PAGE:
(Liz Klimas) In April, TheBlaze reported about a blogger who was being told the tips he was giving about the paleo diet violated state law. It was a topic he was writing on due to his own success at using it to manage diabetes naturally.
The North Carolina Board of Dietetics/Nutrition (NCBDN) is now being sued with a case citing the protection of free speech. Others are also calling out the national body governing the state board, which issued the DiabetesWarrior.net blogger 19 pages of notes marking violations in January, as creating a monopoly that would give only licensed dietitians the right to provide nutrition advice.
The Institute of Justice filed a lawsuit for Steve Cooksey against the state board in May after Cooksey was told he could not give the type of advice he issuing on his blog Diabetes Warrior without a license. Watch the Institute of Justice‘s animate clip on Cooksey’s case:
NCBDN states, according to its definition of nutritional care, Cooksey was at the time violating the lawwith the advice he was providing without a license. The board never made a decision to take legal action to require Cooksey to have a license.
In response to Cooksey saying he felt he was being censored by the NCBDN, the organization issued a statement saying:
Of his own volition, upon being informed of the complaint against him, Mr. Cooksey made changes to his site, including, making his disclaimer that he is not a licensed dietitian/nutritionist more prominent and taking down his diabetes support packages. Later, Mr. Cooksey was sent a document detailing some of the Board’s concerns regarding his past interactions with some of his followers, however, this document was sent attached to an email that stated, “[g]iven our discussion, I believe our comments should make sense, however, should you disagree, I am happy to discuss.” Mr. Cooksey never contacted the NCBDN to discuss these comments. The NCBDN never ordered Mr. Cooksey to make any changes to his website.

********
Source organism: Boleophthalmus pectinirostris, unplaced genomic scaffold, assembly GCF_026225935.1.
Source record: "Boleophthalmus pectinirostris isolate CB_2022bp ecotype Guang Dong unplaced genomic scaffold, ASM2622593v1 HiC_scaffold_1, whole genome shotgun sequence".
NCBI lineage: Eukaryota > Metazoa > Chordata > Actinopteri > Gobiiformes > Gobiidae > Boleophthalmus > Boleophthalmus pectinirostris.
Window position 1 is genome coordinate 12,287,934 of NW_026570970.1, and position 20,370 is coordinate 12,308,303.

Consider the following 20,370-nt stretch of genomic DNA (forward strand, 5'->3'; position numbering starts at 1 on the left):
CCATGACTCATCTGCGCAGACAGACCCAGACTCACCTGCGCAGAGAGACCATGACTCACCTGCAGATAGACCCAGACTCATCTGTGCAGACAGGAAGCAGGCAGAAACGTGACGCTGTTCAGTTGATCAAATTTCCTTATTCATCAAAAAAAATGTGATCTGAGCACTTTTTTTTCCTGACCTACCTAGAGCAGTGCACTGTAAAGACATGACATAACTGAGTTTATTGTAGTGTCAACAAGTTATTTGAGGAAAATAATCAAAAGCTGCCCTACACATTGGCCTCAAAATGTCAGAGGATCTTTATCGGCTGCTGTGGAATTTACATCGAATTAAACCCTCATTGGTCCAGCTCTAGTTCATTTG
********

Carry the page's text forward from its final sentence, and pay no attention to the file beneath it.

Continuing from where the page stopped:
With regard to whether Cooksey needs a license in the first place, the statement reads a license is needed within the state if nutritional care is being given, which includes the following activities:
• Assessing the nutritional needs of individuals and groups, and determining resources and constraints in the practice setting.
• Establishing priorities, goals, and objectives that meet nutritional needs and are consistent with available resources and constraints.
• Providing nutrition counseling in health and disease.
• Developing, implementing, and managing nutrition care systems.